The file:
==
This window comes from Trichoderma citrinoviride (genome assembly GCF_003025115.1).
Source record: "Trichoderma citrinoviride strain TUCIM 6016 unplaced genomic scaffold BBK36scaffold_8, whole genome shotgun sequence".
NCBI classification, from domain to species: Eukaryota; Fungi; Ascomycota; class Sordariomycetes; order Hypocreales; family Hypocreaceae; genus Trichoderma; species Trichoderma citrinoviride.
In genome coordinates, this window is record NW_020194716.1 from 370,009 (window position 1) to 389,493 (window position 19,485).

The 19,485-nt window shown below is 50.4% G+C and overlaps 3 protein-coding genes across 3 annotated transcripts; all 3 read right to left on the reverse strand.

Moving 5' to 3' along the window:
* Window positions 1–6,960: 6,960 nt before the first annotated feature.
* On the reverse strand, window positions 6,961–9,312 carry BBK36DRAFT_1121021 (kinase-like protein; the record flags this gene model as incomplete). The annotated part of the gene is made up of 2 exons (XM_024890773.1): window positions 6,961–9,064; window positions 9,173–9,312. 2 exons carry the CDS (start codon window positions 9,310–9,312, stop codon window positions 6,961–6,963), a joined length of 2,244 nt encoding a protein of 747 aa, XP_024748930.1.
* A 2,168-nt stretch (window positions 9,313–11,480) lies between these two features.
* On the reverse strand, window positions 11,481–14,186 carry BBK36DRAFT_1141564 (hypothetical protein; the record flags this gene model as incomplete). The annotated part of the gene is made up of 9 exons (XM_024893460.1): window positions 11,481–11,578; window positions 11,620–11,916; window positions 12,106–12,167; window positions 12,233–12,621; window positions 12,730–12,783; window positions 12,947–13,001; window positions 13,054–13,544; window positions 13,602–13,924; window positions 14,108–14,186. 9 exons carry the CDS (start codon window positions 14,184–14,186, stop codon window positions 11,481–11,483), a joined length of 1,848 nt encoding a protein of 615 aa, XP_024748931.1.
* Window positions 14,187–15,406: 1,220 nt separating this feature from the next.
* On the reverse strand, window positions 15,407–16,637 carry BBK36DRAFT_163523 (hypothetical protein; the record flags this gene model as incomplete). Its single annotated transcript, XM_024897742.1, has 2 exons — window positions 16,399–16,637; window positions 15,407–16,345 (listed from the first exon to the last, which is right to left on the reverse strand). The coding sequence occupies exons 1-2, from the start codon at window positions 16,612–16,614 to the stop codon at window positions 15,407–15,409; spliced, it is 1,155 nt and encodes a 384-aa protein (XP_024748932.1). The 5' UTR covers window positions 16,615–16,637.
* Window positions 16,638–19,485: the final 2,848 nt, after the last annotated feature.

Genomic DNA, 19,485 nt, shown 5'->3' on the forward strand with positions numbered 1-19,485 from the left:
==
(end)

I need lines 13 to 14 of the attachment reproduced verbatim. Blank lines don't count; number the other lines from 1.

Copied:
* Window positions 16,638–19,485: the final 2,848 nt, after the last annotated feature.

Genomic DNA, 19,485 nt, shown 5'->3' on the forward strand with positions numbered 1-19,485 from the left: